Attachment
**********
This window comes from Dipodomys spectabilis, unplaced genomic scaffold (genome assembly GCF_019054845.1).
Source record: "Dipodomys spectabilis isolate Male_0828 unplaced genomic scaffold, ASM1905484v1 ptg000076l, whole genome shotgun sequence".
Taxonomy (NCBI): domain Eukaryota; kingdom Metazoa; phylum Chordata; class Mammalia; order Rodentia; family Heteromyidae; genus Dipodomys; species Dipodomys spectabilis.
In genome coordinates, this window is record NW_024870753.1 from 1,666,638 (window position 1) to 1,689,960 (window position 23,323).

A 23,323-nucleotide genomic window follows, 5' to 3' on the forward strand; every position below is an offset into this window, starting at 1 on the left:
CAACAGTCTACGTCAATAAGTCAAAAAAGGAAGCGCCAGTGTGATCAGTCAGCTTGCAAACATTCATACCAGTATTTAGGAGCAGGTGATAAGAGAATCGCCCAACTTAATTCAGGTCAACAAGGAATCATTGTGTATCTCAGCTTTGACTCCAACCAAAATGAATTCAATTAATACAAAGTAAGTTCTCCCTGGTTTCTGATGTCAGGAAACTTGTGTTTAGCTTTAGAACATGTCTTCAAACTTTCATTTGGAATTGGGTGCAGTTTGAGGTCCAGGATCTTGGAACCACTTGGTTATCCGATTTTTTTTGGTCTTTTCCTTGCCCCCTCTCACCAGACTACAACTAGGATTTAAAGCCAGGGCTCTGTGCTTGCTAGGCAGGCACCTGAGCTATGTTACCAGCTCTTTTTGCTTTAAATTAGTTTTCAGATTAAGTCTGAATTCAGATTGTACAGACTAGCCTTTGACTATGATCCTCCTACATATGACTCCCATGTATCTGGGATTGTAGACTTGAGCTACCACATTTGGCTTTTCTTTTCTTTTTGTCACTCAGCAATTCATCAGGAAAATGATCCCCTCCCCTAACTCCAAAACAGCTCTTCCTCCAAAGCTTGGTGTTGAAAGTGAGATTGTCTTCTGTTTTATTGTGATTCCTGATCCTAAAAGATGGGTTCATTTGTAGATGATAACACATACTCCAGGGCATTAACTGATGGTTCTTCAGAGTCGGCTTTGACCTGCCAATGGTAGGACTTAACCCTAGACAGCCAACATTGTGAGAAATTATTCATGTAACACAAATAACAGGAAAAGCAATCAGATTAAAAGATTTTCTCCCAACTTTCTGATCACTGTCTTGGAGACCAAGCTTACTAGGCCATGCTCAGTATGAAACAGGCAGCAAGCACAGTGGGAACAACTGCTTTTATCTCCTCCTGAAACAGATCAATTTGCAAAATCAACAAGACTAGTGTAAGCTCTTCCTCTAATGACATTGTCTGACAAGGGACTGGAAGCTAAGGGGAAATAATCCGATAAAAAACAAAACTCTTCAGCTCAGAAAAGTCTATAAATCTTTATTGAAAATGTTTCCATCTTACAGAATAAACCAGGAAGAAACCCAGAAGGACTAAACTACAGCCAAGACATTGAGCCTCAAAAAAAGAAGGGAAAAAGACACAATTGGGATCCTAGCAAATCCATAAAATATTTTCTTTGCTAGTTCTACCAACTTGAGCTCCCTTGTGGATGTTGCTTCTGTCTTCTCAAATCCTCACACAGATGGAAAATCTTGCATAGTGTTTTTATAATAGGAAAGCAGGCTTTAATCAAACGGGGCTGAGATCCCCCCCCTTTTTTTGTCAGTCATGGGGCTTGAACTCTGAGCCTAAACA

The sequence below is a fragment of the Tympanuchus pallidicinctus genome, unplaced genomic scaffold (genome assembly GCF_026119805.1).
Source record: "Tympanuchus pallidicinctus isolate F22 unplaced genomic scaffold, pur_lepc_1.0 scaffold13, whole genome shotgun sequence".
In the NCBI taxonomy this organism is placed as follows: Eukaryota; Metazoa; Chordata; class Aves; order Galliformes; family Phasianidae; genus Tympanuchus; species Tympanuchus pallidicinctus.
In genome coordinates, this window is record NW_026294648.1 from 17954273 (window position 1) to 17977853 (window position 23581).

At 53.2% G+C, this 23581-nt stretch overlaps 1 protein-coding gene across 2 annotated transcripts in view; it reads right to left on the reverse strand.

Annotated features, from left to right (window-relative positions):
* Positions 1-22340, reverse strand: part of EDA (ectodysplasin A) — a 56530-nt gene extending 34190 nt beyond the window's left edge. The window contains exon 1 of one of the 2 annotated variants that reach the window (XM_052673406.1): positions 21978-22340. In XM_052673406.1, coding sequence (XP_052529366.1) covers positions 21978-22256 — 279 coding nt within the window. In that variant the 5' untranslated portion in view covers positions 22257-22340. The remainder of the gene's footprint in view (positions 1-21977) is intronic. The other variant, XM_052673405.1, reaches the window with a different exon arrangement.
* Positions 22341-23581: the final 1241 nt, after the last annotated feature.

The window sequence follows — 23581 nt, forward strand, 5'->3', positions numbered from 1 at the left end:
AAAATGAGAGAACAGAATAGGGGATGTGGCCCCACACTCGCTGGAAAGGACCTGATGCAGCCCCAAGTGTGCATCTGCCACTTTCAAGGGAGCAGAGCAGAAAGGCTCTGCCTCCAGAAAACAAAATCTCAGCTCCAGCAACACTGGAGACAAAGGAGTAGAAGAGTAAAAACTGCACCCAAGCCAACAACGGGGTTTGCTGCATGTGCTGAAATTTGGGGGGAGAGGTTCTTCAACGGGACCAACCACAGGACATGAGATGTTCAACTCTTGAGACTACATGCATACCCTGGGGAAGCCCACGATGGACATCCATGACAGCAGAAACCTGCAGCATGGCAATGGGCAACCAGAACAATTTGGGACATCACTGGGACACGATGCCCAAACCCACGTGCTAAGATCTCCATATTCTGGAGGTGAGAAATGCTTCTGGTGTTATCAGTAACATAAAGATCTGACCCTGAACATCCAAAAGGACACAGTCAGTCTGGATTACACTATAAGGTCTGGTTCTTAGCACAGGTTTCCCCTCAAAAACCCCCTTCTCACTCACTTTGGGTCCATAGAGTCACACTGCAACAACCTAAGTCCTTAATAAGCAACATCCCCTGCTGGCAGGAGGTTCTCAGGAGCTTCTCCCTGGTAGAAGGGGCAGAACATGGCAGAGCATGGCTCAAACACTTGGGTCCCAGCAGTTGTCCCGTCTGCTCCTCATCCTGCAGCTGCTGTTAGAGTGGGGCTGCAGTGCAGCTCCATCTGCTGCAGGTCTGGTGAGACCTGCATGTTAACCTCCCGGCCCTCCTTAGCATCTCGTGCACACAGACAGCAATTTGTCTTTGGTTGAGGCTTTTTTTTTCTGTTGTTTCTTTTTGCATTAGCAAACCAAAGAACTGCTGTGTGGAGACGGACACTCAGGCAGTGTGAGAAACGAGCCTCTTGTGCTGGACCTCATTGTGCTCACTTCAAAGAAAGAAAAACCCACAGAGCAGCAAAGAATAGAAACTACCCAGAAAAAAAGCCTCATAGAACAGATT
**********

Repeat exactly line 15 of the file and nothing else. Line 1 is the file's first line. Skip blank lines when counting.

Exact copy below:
The window sequence follows — 23581 nt, forward strand, 5'->3', positions numbered from 1 at the left end: